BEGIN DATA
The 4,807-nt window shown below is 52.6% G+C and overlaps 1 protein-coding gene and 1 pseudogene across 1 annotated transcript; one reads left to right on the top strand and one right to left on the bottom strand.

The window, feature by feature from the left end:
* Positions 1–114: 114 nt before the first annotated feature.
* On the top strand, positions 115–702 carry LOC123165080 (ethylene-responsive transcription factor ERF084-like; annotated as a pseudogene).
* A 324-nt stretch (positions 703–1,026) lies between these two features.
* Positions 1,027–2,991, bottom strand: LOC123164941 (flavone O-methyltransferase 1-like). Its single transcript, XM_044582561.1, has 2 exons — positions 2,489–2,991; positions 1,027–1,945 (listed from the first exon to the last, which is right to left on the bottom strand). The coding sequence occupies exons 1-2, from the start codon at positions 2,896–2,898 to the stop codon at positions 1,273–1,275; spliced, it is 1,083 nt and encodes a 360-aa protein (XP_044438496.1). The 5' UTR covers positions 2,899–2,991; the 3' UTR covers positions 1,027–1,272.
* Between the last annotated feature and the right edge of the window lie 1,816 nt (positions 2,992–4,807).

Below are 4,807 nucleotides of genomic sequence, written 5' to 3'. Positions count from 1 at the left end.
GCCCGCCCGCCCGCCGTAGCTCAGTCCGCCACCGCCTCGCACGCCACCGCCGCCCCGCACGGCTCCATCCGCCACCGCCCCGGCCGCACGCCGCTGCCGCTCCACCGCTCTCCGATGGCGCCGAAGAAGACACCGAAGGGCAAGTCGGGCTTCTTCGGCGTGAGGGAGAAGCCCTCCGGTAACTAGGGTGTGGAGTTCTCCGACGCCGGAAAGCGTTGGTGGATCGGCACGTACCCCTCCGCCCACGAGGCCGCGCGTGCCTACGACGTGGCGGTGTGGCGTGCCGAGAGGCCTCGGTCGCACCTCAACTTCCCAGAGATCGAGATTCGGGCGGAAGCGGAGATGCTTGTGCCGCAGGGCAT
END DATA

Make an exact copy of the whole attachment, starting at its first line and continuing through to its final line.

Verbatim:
The 4,807-nt window shown below is 52.6% G+C and overlaps 1 protein-coding gene and 1 pseudogene across 1 annotated transcript; one reads left to right on the top strand and one right to left on the bottom strand.

The window, feature by feature from the left end:
* Positions 1–114: 114 nt before the first annotated feature.
* On the top strand, positions 115–702 carry LOC123165080 (ethylene-responsive transcription factor ERF084-like; annotated as a pseudogene).
* A 324-nt stretch (positions 703–1,026) lies between these two features.
* Positions 1,027–2,991, bottom strand: LOC123164941 (flavone O-methyltransferase 1-like). Its single transcript, XM_044582561.1, has 2 exons — positions 2,489–2,991; positions 1,027–1,945 (listed from the first exon to the last, which is right to left on the bottom strand). The coding sequence occupies exons 1-2, from the start codon at positions 2,896–2,898 to the stop codon at positions 1,273–1,275; spliced, it is 1,083 nt and encodes a 360-aa protein (XP_044438496.1). The 5' UTR covers positions 2,899–2,991; the 3' UTR covers positions 1,027–1,272.
* Between the last annotated feature and the right edge of the window lie 1,816 nt (positions 2,992–4,807).

Below are 4,807 nucleotides of genomic sequence, written 5' to 3'. Positions count from 1 at the left end.
GCCCGCCCGCCCGCCGTAGCTCAGTCCGCCACCGCCTCGCACGCCACCGCCGCCCCGCACGGCTCCATCCGCCACCGCCCCGGCCGCACGCCGCTGCCGCTCCACCGCTCTCCGATGGCGCCGAAGAAGACACCGAAGGGCAAGTCGGGCTTCTTCGGCGTGAGGGAGAAGCCCTCCGGTAACTAGGGTGTGGAGTTCTCCGACGCCGGAAAGCGTTGGTGGATCGGCACGTACCCCTCCGCCCACGAGGCCGCGCGTGCCTACGACGTGGCGGTGTGGCGTGCCGAGAGGCCTCGGTCGCACCTCAACTTCCCAGAGATCGAGATTCGGGCGGAAGCGGAGATGCTTGTGCCGCAGGGCAT